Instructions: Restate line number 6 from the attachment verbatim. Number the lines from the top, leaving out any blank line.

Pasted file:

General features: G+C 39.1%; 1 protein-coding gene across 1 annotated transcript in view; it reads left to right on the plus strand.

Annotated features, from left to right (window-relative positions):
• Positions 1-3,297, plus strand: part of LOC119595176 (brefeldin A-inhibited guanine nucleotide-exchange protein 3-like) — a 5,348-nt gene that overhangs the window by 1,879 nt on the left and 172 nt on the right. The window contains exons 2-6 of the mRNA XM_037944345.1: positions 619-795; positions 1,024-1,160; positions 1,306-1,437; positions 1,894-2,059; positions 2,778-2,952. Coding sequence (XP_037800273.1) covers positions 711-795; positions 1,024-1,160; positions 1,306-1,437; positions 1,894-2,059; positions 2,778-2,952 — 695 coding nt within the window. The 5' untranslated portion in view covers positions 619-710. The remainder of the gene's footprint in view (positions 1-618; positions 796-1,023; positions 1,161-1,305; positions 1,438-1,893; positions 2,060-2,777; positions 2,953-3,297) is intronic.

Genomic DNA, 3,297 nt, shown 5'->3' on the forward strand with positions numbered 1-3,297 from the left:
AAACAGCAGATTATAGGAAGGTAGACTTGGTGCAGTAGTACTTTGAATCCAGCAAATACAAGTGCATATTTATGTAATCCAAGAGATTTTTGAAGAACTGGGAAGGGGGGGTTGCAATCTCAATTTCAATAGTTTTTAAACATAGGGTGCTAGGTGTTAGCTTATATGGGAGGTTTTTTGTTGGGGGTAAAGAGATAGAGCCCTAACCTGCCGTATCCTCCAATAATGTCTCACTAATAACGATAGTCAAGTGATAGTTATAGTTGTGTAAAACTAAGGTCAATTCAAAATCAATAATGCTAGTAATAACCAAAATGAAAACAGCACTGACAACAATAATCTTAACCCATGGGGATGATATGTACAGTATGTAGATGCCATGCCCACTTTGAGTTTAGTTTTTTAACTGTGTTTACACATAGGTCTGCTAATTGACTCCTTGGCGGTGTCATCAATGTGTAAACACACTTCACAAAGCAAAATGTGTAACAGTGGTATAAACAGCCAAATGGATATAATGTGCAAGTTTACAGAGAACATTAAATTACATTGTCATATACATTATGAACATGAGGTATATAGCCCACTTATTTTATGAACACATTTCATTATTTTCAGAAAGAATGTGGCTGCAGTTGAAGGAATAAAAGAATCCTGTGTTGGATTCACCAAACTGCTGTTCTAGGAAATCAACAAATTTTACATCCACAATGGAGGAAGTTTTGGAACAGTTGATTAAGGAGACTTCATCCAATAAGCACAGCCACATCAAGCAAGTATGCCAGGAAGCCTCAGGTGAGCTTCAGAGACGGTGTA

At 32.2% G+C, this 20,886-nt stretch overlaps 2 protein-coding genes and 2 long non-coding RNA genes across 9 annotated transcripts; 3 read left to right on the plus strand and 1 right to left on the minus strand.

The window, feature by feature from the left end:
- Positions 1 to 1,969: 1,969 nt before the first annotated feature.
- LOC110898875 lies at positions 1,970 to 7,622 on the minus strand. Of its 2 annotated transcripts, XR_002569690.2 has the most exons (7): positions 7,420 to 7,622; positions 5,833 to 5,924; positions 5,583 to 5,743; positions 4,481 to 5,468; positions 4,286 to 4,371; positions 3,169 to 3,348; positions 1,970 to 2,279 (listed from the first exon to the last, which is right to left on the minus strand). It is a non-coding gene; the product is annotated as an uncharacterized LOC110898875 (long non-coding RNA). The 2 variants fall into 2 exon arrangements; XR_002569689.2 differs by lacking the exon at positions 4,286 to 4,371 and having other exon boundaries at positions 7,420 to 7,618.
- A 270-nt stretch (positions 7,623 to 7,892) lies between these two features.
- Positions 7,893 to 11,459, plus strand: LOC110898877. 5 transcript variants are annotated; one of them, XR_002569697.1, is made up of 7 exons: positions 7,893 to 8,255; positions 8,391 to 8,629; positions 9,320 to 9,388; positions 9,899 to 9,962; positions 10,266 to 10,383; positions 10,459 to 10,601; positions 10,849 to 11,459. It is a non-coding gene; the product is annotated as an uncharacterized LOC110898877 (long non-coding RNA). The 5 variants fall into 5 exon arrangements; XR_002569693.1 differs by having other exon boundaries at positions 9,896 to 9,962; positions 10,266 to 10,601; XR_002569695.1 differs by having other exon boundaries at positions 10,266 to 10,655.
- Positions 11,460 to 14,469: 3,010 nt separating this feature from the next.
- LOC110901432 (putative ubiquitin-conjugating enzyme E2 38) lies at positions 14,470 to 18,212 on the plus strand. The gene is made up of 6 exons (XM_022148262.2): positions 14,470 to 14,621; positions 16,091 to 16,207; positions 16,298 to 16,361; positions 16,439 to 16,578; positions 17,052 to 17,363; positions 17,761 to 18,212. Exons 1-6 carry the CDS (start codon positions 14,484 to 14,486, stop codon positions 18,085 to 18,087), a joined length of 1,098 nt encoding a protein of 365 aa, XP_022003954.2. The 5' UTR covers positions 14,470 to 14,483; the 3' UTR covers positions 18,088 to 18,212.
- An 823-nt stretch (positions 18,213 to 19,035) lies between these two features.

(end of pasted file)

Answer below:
At 32.2% G+C, this 20,886-nt stretch overlaps 2 protein-coding genes and 2 long non-coding RNA genes across 9 annotated transcripts; 3 read left to right on the plus strand and 1 right to left on the minus strand.